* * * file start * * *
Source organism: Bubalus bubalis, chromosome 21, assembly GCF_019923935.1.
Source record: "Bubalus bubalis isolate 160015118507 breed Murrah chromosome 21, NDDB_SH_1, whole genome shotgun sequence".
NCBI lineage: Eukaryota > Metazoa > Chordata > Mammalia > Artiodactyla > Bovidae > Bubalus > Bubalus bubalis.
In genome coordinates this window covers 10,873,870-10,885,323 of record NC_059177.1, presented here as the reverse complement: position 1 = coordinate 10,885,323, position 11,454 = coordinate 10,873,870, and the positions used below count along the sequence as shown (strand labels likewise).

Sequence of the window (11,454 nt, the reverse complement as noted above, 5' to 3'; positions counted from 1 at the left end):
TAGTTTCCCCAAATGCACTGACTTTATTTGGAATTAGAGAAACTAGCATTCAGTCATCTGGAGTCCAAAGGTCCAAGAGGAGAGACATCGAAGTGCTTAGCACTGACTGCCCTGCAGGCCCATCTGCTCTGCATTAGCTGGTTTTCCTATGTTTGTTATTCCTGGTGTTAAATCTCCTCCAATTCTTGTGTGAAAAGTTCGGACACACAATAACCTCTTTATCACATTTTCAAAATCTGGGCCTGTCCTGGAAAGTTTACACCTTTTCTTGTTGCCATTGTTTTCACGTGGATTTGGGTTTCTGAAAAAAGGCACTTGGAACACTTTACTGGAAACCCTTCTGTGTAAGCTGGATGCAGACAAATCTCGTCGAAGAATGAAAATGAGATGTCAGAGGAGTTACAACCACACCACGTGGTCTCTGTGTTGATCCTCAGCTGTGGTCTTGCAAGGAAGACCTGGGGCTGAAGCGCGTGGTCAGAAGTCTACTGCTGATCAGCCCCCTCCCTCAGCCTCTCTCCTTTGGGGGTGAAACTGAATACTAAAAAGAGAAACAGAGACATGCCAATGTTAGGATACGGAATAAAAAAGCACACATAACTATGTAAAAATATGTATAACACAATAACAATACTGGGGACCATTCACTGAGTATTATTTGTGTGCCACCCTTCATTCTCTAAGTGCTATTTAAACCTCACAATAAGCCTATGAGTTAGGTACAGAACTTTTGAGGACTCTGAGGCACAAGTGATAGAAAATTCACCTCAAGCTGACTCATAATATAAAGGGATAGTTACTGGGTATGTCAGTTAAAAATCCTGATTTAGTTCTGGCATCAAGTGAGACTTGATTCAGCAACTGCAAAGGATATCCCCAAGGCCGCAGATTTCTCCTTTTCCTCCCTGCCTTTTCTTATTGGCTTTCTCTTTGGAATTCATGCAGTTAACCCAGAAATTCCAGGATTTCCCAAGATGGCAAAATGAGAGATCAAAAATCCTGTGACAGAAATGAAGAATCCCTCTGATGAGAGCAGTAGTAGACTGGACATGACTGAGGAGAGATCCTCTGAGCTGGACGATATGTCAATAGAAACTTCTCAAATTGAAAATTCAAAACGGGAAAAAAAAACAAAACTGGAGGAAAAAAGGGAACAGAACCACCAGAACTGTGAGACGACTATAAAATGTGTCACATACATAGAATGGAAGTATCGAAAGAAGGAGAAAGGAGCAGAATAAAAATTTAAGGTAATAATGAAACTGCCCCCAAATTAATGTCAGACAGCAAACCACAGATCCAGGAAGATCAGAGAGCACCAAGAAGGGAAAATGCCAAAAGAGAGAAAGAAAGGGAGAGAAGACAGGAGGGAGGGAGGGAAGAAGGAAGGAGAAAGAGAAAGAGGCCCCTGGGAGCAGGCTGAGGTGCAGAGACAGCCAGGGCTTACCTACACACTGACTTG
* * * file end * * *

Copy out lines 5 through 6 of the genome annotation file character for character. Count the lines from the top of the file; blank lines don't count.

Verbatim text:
Sequence of the window (11,454 nt, the reverse complement as noted above, 5' to 3'; positions counted from 1 at the left end):
TAGTTTCCCCAAATGCACTGACTTTATTTGGAATTAGAGAAACTAGCATTCAGTCATCTGGAGTCCAAAGGTCCAAGAGGAGAGACATCGAAGTGCTTAGCACTGACTGCCCTGCAGGCCCATCTGCTCTGCATTAGCTGGTTTTCCTATGTTTGTTATTCCTGGTGTTAAATCTCCTCCAATTCTTGTGTGAAAAGTTCGGACACACAATAACCTCTTTATCACATTTTCAAAATCTGGGCCTGTCCTGGAAAGTTTACACCTTTTCTTGTTGCCATTGTTTTCACGTGGATTTGGGTTTCTGAAAAAAGGCACTTGGAACACTTTACTGGAAACCCTTCTGTGTAAGCTGGATGCAGACAAATCTCGTCGAAGAATGAAAATGAGATGTCAGAGGAGTTACAACCACACCACGTGGTCTCTGTGTTGATCCTCAGCTGTGGTCTTGCAAGGAAGACCTGGGGCTGAAGCGCGTGGTCAGAAGTCTACTGCTGATCAGCCCCCTCCCTCAGCCTCTCTCCTTTGGGGGTGAAACTGAATACTAAAAAGAGAAACAGAGACATGCCAATGTTAGGATACGGAATAAAAAAGCACACATAACTATGTAAAAATATGTATAACACAATAACAATACTGGGGACCATTCACTGAGTATTATTTGTGTGCCACCCTTCATTCTCTAAGTGCTATTTAAACCTCACAATAAGCCTATGAGTTAGGTACAGAACTTTTGAGGACTCTGAGGCACAAGTGATAGAAAATTCACCTCAAGCTGACTCATAATATAAAGGGATAGTTACTGGGTATGTCAGTTAAAAATCCTGATTTAGTTCTGGCATCAAGTGAGACTTGATTCAGCAACTGCAAAGGATATCCCCAAGGCCGCAGATTTCTCCTTTTCCTCCCTGCCTTTTCTTATTGGCTTTCTCTTTGGAATTCATGCAGTTAACCCAGAAATTCCAGGATTTCCCAAGATGGCAAAATGAGAGATCAAAAATCCTGTGACAGAAATGAAGAATCCCTCTGATGAGAGCAGTAGTAGACTGGACATGACTGAGGAGAGATCCTCTGAGCTGGACGATATGTCAATAGAAACTTCTCAAATTGAAAATTCAAAACGGGAAAAAAAAACAAAACTGGAGGAAAAAAGGGAACAGAACCACCAGAACTGTGAGACGACTATAAAATGTGTCACATACATAGAATGGAAGTATCGAAAGAAGGAGAAAGGAGCAGAATAAAAATTTAAGGTAATAATGAAACTGCCCCCAAATTAATGTCAGACAGCAAACCACAGATCCAGGAAGATCAGAGAGCACCAAGAAGGGAAAATGCCAAAAGAGAGAAAGAAAGGGAGAGAAGACAGGAGGGAGGGAGGGAAGAAGGAAGGAGAAAGAGAAAGAGGCCCCTGGGAGCAGGCTGAGGTGCAGAGACAGCCAGGGCTTACCTACACACTGACTTG